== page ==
Nociceptin/Orphanin FQ, the peptide in the opioid peptide family, and the endogenous ligand for the NOP receptor is widely distributed in the brain and involved in a large number of physiological processes. The high expression level in brain regions involved in nociceptive responses, the dorsal horn of the spinal cord, and dorsal root ganglion has strongly suggested this as a target for pain therapeutics. Nevertheless, neither agonists nor antagonists appear to have significant antinociceptive properties in rodent models of acute pain. Rather than using selective NOP receptor agonists or antagonists, one option would be to use a mixed NOP/mu receptor agonist, based upon the ability of NOP agonists to attenuate reward and tolerance development mediated by mu-receptor activation. Such compounds, such as SR14150, have been demonstrated to have antinociceptive activity without inducing a conditioned place preference. In addition, recent experiments have indicated that NOP agonists have anti-allodynic activity in chronic pain models and suggested a far greater potential for selective NOP agonists as a therapeutic for chronic rather than acute pain. The experiments described in Specific Aim 1 will test the hypothesis that NOP receptors and/or N/OFQ are upregulated in selected brain regions, spinal cord, and DRG of rats subjected to spinal nerve ligation (SNL) or diabetic neuropathy, inducing chronic pain. This will be examined by measuring mRNA level by quantitative rtPCR, and protein by Western analysis, by measuring [35S]GTP S binding in brain regions and spinal cord in SNL, diabetic, and control rats, and by determining the potency of NOP agonists for anti-allodynic activity after i.c.v. and i.t. administration in SNL, diabetic and control rats.
Specific Aim 2 will determine whether the actions of NOP agonists are due to selective inhibition of C-fiber or A primary afferents. Using high or low heating rates C- or A -fibers can be independently activated. In addition, SNL and diabetic neuropathy induce differential sensitivity of these afferents. The ability of NOP agonists to block mechanical allodynia, cold allodynia, and thermal hyperalgesia will be determined to better understand both the ability of these compounds to attenuate the hypersensitivity of C- and A -fibers and also to better understand the potential clinical usefulness of NOP agonists for different chronic pain states. Finally, novel buprenorphine analogs will be synthesized for Specific Aim 3. These compounds will be designed to have higher NOP affinity and activity than buprenorphine to decrease the addiction liability and thus improve upon side effect profile of buprenorphine as an analgesic, and potentially as a drug abuse medication. These compounds, as well as other mixed NOP/mu compounds will be characterized in vitro for binding affinity and intrinsic activity, and in vivo for antinociceptive activity and abuse potential. These experiments will provide a greatly improved understanding of the mechanism by which NOP-active compounds mediate an antinociceptive or anti-allodynic response, and progress selective NOP agonists, and mixed NOP/mu agonists toward clinical use as analgesics with reduced addiction liability.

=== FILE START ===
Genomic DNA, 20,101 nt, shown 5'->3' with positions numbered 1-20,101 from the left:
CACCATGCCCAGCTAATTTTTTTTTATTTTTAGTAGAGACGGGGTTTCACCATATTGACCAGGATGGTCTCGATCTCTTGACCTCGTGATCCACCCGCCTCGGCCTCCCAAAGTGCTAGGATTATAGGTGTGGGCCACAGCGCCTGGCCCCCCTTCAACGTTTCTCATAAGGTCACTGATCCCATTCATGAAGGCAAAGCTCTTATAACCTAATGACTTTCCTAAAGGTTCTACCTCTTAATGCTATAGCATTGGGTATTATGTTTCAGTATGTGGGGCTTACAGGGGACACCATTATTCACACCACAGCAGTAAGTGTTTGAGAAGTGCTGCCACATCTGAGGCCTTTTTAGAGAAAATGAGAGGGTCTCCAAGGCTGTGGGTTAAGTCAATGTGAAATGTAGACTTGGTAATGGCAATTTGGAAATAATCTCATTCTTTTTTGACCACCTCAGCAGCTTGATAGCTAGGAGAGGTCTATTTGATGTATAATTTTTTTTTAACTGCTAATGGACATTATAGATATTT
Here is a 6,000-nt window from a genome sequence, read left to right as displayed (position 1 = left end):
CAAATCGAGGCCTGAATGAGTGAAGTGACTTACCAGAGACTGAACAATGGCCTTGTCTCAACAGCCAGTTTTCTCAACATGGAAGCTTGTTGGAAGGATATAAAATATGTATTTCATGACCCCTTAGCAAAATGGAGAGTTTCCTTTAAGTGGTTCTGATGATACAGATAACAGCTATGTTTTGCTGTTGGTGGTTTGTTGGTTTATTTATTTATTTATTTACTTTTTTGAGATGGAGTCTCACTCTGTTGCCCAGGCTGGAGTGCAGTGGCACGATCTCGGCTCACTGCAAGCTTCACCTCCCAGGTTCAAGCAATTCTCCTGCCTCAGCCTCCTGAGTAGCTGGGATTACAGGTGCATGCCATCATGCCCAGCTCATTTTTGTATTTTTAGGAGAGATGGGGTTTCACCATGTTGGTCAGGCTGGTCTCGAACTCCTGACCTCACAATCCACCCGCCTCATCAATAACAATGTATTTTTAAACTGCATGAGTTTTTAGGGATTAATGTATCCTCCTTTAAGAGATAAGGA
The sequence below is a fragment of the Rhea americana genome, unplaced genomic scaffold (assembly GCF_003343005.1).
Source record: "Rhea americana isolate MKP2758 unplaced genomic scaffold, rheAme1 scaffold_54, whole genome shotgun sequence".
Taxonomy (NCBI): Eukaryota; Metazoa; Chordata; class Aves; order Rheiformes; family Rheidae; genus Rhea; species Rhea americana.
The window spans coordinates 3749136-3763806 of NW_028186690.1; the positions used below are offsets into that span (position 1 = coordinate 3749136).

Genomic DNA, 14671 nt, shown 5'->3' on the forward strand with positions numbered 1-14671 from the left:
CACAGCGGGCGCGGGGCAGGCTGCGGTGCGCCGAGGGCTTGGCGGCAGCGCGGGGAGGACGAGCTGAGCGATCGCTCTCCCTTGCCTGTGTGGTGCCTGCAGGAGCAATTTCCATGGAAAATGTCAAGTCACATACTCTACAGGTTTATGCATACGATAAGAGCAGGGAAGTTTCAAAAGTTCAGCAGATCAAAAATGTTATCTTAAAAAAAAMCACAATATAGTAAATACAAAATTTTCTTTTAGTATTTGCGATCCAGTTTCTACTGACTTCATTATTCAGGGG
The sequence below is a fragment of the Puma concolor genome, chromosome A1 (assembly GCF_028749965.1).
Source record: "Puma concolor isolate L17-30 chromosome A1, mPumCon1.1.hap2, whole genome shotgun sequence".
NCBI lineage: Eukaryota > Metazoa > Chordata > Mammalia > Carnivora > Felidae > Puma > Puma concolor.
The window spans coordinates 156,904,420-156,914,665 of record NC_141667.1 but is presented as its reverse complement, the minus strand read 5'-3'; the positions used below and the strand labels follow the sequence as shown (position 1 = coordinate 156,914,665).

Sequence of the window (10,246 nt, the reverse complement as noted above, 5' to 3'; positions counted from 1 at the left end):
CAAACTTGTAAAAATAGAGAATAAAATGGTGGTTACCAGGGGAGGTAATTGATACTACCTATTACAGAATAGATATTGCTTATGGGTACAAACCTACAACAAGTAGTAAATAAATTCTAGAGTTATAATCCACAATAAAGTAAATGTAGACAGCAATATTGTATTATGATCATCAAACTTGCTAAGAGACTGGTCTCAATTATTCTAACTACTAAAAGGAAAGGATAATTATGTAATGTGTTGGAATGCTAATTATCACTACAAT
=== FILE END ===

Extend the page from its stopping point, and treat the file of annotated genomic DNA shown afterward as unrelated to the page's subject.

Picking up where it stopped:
The most effective analgesics, opiates, have significant side effects, including constipation, respiratory depression, and abuse liability. Furthermore, opiates are less effective for chronic pain, leaving effective treatment of chronic pain a huge unmet need. The studies described here will be used to better understand the mechanism by which NOP receptor agonists have greater antinociceptive potential for chronic rather than acute pain, and identify novel compounds, acting at NOP receptors that could have potential as treatments for both acute and chronic pain, with reduced addiction liability.
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